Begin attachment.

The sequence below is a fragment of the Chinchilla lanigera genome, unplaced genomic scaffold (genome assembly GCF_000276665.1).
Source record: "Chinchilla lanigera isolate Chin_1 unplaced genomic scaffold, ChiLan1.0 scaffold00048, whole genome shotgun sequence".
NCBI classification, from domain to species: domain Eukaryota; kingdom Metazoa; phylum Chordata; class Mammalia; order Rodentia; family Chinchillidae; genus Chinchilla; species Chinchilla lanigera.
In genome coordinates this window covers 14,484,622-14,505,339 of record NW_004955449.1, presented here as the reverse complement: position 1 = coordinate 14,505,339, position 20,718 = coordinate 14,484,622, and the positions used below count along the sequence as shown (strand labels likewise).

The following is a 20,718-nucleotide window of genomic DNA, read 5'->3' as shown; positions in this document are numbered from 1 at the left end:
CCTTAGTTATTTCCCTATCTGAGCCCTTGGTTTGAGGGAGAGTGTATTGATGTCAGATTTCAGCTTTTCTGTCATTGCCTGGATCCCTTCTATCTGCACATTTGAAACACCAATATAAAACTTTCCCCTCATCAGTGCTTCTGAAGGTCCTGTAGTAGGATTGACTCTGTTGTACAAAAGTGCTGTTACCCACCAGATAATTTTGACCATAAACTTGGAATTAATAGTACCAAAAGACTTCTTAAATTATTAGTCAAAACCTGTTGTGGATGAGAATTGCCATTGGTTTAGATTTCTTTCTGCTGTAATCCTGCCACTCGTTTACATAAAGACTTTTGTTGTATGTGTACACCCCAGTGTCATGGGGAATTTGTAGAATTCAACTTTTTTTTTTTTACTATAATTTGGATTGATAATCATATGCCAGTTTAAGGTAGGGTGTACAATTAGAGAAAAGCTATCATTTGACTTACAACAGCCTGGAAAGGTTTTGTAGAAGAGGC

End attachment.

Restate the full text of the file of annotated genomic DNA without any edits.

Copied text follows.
The sequence below is a fragment of the Chinchilla lanigera genome, unplaced genomic scaffold (genome assembly GCF_000276665.1).
Source record: "Chinchilla lanigera isolate Chin_1 unplaced genomic scaffold, ChiLan1.0 scaffold00048, whole genome shotgun sequence".
NCBI classification, from domain to species: domain Eukaryota; kingdom Metazoa; phylum Chordata; class Mammalia; order Rodentia; family Chinchillidae; genus Chinchilla; species Chinchilla lanigera.
In genome coordinates this window covers 14,484,622-14,505,339 of record NW_004955449.1, presented here as the reverse complement: position 1 = coordinate 14,505,339, position 20,718 = coordinate 14,484,622, and the positions used below count along the sequence as shown (strand labels likewise).

The following is a 20,718-nucleotide window of genomic DNA, read 5'->3' as shown; positions in this document are numbered from 1 at the left end:
CCTTAGTTATTTCCCTATCTGAGCCCTTGGTTTGAGGGAGAGTGTATTGATGTCAGATTTCAGCTTTTCTGTCATTGCCTGGATCCCTTCTATCTGCACATTTGAAACACCAATATAAAACTTTCCCCTCATCAGTGCTTCTGAAGGTCCTGTAGTAGGATTGACTCTGTTGTACAAAAGTGCTGTTACCCACCAGATAATTTTGACCATAAACTTGGAATTAATAGTACCAAAAGACTTCTTAAATTATTAGTCAAAACCTGTTGTGGATGAGAATTGCCATTGGTTTAGATTTCTTTCTGCTGTAATCCTGCCACTCGTTTACATAAAGACTTTTGTTGTATGTGTACACCCCAGTGTCATGGGGAATTTGTAGAATTCAACTTTTTTTTTTTTACTATAATTTGGATTGATAATCATATGCCAGTTTAAGGTAGGGTGTACAATTAGAGAAAAGCTATCATTTGACTTACAACAGCCTGGAAAGGTTTTGTAGAAGAGGC